- Record Label
- Late Night Tales
About this item
Hot on the heels of ‘Mordechai’, the critically acclaimed third album from US psych-rockers Khruangbin, the Texas trio are set to become the latest act to present their own LateNightTales in the popular, long-running musician-curated album series.
Having first come to prominence in 2013 when producer and D.J. Bonobo included Khruangbin’s ‘A Calf Born in Winter’ in his own collection of songs for the series, the little known Houston trio had yet to release an album, but have since gone on to become international superstars forming their own exotic, individual sound. “The LateNightTales series is such a special thing to be a part of because we wouldn’t have made it if it wasn’t for Bonobo’s LateNightTales, because that’s how we got into the LNT family – and got a break.”
With a mind-blowing selection of tracks that cross borders and cultures, Khruangbin’s deep love of global grooves – from Asian pop to Nigerian reggae – Japanese mellow groove to Latina flavas – are steeped in eclecticism; Nazia Hassan’s Hindi-disco ‘Khushi’, produced by British-Indian legend Biddu, South Korean rock band Sanullim who contribute ‘Don’t Go’, a pair of African bangers from Nigerian Maxwell Udoh and Roha Band, from Ethiopia; a diversion to Belarus for Песняры and thence to Madrid for the strident vocal performance of Paloma San Basilio with ‘Contigo’ before hightailing back to Texas.
Elsewhere, the Lone Star state reps proudly, with David Marez and Kelly Doyle plus, in the LateNightTales tradition, the band deliver an exclusive, horizontally brilliant version of Kool & The Gang’s ‘Summer Madness’, while the mix concludes with a spoken word piece by Tierney Malone, accompanied by fellow Houstonian Geoffrey Muller’s atmospheric banjo rendering of Erik Satie’s ‘Gnossienne’.
“It’s cool to think about what you would listen to late at night, as a band together, lighting a spliff, kinda vibe. We definitely wanted to cover as much global territory as possible; so it was the globe and then home. We wanted to show the treasures from our hometown, or people from our hometown that the rest of the world probably doesn’t know. That’s what makes Khruangbin Khruangbin. The stubbornness about being so hometown-centric but what makes Houston is this this constant international influence. That’s that gulf stream, bringing it right into Houston. So I guess that’s kind of the theme.”
The LateNightTales series was established back in 2001 with Fila Brazilia taking to the controls and mixing up the first of what would continue to be the first choice of music connoisseurs worldwide. Since then, the series has seen releases from the likes of The Flaming Lips, Hot Chip, Floating Points, David Holmes, Bonobo, Jon Hopkins, Röyksopp and many more.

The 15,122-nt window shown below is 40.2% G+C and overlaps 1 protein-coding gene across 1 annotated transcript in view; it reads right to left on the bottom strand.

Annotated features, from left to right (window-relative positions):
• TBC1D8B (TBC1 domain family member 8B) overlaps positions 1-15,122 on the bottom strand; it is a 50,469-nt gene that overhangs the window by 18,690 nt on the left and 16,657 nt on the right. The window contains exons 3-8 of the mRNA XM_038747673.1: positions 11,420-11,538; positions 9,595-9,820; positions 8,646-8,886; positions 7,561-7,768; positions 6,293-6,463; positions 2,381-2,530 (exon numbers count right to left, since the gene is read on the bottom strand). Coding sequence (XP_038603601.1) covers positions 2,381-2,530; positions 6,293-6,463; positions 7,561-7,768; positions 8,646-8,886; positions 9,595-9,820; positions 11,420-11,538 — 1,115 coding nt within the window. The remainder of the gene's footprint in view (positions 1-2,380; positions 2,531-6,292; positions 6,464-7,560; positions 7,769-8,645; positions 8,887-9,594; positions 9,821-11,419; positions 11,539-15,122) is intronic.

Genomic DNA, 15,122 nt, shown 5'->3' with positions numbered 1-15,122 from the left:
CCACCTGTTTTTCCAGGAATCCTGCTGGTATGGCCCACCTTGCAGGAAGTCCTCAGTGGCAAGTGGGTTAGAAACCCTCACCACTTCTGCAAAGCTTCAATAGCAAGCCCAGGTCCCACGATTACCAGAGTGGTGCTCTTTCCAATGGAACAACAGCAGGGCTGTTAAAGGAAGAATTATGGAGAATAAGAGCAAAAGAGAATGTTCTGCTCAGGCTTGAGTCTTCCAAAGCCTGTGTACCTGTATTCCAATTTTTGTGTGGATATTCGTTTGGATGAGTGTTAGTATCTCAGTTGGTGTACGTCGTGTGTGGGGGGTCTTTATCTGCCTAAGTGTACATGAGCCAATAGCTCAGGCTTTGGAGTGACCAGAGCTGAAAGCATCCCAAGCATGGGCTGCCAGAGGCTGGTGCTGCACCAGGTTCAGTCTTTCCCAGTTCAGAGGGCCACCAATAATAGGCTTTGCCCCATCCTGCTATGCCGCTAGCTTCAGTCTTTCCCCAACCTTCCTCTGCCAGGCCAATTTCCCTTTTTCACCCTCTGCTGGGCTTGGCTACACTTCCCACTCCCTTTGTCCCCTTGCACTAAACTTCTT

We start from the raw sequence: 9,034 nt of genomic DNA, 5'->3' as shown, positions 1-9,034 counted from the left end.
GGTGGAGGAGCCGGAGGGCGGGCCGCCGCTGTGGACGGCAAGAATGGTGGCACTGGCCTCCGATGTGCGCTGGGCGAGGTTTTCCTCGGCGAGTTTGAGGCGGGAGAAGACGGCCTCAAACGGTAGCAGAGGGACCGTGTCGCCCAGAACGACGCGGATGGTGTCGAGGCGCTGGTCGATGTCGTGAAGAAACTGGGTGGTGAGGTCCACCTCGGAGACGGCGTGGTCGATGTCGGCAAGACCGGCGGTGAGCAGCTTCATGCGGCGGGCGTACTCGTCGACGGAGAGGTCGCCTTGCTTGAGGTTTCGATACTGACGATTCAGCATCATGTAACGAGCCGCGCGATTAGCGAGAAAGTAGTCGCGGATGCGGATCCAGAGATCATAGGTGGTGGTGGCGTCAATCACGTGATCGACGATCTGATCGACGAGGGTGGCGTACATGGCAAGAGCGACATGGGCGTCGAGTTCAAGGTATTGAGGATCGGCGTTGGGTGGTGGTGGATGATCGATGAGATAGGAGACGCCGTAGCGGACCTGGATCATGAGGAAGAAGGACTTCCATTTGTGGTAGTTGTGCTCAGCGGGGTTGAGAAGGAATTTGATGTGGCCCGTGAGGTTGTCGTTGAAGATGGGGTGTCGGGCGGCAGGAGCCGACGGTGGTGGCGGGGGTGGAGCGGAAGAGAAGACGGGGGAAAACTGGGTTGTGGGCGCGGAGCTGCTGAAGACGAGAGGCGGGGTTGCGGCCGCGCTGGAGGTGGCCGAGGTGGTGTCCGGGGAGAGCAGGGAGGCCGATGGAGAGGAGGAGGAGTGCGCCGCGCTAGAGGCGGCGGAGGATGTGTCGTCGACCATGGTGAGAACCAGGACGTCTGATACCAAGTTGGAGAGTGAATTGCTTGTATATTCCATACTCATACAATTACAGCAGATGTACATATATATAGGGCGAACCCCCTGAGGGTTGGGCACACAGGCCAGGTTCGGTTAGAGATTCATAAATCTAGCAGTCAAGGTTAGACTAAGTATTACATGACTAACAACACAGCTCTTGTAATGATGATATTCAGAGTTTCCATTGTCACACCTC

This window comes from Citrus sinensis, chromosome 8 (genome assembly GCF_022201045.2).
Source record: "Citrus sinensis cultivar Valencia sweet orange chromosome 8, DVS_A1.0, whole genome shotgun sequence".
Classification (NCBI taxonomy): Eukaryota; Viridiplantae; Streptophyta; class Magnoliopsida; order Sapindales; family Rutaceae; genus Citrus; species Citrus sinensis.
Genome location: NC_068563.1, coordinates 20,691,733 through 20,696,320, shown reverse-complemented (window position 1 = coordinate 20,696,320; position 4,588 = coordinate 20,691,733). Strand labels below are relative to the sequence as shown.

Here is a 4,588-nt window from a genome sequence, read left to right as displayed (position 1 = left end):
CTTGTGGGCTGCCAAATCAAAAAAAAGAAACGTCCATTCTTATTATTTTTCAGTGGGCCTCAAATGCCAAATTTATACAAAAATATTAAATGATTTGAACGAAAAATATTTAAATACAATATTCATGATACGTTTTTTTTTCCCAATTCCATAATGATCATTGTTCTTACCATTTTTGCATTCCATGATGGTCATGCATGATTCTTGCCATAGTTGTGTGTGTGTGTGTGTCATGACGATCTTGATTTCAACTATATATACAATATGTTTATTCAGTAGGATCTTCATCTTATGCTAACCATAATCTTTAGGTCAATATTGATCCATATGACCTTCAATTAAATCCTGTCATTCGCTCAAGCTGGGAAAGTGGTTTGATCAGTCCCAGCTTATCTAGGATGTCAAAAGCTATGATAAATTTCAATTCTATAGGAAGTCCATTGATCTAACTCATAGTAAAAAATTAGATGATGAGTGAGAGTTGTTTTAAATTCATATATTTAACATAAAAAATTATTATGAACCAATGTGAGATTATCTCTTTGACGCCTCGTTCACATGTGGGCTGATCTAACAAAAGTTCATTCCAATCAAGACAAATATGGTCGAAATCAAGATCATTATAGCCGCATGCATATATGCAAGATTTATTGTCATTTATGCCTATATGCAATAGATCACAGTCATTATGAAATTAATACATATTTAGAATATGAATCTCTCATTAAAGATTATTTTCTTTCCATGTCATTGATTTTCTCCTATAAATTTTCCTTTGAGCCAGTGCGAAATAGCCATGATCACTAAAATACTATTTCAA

Patrick says: Though I swiftly snapped up a copy of their first RSD single on the advice of my more experienced Balearic brethren, it was an early online mixtape which truly turned me on to this Houston Trio. Awash with Thai funk, Brazilian soul and hazy dub, this set beguiled rather than banged, encompassing that soothing, grooving style which has since become their signature. Naturally I came to this, their first official compilation, and on the excellent Late Night Tales no less, with the highest expectations; all of which were exceeded over the course of this mesmeric mix.
Through the cascading strings and shimmering harp of Santana & Coltrane’s opener, Khurangbin begin their dream sequence, an uncanny hour of vignettes in a land free from the conventions of space and time. The loved up dub of Houston contemporaries Brilliantes Del Vuelo gives way to blistering disco from 80s Bollywood, a cult art-pop classic from NY’s Downtown follows the sublime Blaxploitation soul of Gerald Lee. Songs separated by distance and decades sit happily side by side, united by an optimistic mood and ever-present groove. More than this though, each of these songs share a transportive quality; listening to the Nigerian boogie of Mawell Udoh, it’s impossible not to picture a Lagos nightspot, or the skyscrapers of Seoul when Sanullim’s soft pop stunner bounds out of the speakers. Even the band's own exceptional cover of Kool's 'Summer Madness' offers a deep concentration of the Khruangbin style, an invitation into their personal Shangri-La.
In an era in which the race for the rare can leave even the finest diggers blind to the actual merit of the music, Khruangbin's melodies sans frontières is a remarkable feat, each selection superb on its own and sublime taken together.
Khruangbin around the world and I, I, I can’t fight it baby.
1. Carlos Santana - Illuminations
2. Brilliantes Del Veulo - I Know That
3. Nazia Hassan - Khushi
4. Kelly Doyle - DRM
5. Sanulim - Dont Go
6. Maxwell Udoh - I Like It
7. David Marez - Enseñame
8. Gerald Lee - Can You Feel The Love
9. Justine & The Victorian Punks - Still You
10. George Yanagi - À�祭ばやしが聞こえる」のテーマ
11. Песняры - Зачарованная моя
12. Khruangbin - Summer Madness (Exclusive Track)
13. Paloma San Basilio - Contigo
14. Roha Band - Yetikimt Abeba
15. Tierney Malone & Geoffrey Muller - Transmission For Jehn: Gnossienne No 1 (Exclusive Spoken Word Track)
A1. Carlos Santana - Illuminations - 4. 23
A2. Brilliantes Del Veulo - I Know That - 5.20
A3. Nazia Hassan - Khushi - 4.25
A4. Kelly Doyle - DRM - 2.16
C9. Justine & The Victorian Punks - Still You - 7.45
C10. George Yanagi - À�祭ばやしが聞こえる」のテーマ - 4.02
C11. Песняры - Зачарованная моя - 5.54
D12. Khruangbin - Summer Madness - 3.21 (Exclusive Track)
D13. Paloma San Basilio - Contigo - 4.03
D14. Roha Band - Yetikimt Abeba - 5.20
D15. Tierney Malone & Geoffrey Muller - Transmission For Jehn: Gnossienne No 1- 5.00 (Exclusive Spoken Word Piece)